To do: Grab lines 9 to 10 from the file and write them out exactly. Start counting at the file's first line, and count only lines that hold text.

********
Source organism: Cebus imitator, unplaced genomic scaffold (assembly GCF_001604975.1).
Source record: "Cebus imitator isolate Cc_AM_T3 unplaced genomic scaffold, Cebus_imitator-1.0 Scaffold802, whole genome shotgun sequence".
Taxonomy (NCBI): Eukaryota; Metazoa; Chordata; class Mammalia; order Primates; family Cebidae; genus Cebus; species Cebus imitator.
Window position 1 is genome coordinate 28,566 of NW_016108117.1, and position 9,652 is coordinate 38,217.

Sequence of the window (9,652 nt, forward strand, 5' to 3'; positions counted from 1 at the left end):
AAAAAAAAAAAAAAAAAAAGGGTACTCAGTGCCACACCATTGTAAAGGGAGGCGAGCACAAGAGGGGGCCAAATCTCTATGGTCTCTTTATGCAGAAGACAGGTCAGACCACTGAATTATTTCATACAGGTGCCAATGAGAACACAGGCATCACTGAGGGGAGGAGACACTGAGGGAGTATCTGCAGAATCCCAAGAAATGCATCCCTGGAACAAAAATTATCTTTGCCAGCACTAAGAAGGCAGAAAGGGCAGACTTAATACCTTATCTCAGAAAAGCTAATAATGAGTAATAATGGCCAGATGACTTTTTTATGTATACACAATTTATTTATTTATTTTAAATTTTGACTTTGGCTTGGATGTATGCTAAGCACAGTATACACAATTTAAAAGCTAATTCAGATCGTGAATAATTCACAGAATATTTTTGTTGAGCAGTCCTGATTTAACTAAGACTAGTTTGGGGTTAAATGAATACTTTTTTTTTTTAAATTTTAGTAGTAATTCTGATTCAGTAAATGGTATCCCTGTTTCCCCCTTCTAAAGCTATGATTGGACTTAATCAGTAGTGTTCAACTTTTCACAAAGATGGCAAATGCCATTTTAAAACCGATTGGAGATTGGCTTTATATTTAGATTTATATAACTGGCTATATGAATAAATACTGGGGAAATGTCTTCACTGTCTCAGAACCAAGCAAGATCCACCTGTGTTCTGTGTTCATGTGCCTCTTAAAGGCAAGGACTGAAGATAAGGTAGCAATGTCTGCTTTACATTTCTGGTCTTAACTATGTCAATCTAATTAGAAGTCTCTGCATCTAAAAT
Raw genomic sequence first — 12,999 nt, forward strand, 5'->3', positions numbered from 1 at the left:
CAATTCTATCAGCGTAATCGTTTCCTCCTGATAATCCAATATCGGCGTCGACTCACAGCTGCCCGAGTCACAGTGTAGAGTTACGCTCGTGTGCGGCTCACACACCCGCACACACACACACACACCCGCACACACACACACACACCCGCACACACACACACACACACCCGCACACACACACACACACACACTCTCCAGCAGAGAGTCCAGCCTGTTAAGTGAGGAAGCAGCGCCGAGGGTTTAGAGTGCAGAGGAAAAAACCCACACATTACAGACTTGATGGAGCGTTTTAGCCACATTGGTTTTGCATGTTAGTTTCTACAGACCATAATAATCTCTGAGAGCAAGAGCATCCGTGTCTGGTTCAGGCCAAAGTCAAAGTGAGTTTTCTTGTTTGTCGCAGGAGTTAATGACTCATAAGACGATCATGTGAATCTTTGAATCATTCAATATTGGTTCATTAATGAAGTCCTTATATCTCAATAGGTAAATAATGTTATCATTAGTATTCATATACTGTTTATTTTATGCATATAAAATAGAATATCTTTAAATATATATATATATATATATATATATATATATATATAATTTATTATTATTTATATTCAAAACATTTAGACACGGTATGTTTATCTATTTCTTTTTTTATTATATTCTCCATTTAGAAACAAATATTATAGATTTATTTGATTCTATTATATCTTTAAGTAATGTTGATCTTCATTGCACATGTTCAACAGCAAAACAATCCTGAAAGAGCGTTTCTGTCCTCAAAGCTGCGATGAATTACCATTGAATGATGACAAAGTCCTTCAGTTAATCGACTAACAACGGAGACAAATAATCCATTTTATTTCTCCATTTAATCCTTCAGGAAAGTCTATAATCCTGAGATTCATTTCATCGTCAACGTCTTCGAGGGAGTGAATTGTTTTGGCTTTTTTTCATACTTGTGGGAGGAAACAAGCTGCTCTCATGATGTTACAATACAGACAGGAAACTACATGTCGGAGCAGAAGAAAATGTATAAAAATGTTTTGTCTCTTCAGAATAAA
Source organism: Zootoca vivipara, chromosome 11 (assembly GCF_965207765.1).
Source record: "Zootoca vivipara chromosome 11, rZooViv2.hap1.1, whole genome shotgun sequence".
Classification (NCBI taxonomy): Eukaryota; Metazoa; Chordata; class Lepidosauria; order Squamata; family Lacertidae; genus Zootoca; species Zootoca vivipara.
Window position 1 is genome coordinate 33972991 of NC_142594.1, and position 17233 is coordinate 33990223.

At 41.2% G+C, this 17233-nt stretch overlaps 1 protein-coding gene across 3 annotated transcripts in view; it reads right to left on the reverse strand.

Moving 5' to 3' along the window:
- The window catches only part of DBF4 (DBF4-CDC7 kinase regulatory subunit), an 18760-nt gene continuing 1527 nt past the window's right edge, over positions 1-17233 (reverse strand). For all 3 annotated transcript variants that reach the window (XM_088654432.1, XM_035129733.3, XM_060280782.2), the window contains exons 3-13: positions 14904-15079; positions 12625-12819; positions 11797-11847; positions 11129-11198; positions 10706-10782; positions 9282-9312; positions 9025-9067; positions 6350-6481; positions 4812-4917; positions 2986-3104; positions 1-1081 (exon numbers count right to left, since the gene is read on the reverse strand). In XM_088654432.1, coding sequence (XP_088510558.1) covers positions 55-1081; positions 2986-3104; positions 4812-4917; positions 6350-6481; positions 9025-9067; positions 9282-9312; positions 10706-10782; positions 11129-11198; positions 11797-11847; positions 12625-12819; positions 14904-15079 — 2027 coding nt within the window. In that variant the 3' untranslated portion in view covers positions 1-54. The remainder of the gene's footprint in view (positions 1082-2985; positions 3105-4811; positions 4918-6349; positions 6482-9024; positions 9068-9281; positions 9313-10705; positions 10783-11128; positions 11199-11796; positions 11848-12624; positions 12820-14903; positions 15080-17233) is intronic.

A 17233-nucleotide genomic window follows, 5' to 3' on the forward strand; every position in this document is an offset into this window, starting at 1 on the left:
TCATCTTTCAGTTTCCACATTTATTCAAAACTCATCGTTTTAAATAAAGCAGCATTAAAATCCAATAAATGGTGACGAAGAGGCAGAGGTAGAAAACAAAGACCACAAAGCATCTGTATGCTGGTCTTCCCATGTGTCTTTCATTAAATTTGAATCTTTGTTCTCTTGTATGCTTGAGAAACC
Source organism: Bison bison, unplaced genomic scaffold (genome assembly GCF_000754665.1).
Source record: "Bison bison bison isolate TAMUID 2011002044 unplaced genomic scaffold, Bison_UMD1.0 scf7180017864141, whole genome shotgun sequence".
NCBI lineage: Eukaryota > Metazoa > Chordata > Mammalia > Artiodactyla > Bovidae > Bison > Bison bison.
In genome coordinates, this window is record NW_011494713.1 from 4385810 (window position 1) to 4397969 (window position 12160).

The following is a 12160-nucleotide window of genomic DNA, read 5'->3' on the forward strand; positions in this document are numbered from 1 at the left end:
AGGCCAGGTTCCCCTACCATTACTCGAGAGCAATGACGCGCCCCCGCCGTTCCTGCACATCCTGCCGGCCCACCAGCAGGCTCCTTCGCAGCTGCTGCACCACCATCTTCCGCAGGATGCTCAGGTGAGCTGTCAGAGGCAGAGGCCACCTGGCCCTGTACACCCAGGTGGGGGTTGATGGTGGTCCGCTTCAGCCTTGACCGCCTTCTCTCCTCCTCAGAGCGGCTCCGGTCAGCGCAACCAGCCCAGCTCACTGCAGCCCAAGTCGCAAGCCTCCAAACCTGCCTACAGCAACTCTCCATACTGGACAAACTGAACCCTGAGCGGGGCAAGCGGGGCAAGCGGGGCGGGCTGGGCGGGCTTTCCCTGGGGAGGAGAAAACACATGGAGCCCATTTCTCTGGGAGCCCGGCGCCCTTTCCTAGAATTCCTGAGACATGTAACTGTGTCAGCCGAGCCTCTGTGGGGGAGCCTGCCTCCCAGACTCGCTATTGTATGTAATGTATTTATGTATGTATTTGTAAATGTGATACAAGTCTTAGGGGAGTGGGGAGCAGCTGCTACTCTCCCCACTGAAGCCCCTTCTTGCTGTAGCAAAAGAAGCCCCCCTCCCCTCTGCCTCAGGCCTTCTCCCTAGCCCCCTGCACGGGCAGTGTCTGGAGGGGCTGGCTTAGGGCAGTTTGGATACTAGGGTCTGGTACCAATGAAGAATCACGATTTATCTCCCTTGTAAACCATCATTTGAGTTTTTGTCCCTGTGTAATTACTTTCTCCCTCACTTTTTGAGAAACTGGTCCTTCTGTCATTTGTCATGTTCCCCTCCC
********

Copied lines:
Source organism: Zootoca vivipara, chromosome 11 (assembly GCF_965207765.1).
Source record: "Zootoca vivipara chromosome 11, rZooViv2.hap1.1, whole genome shotgun sequence".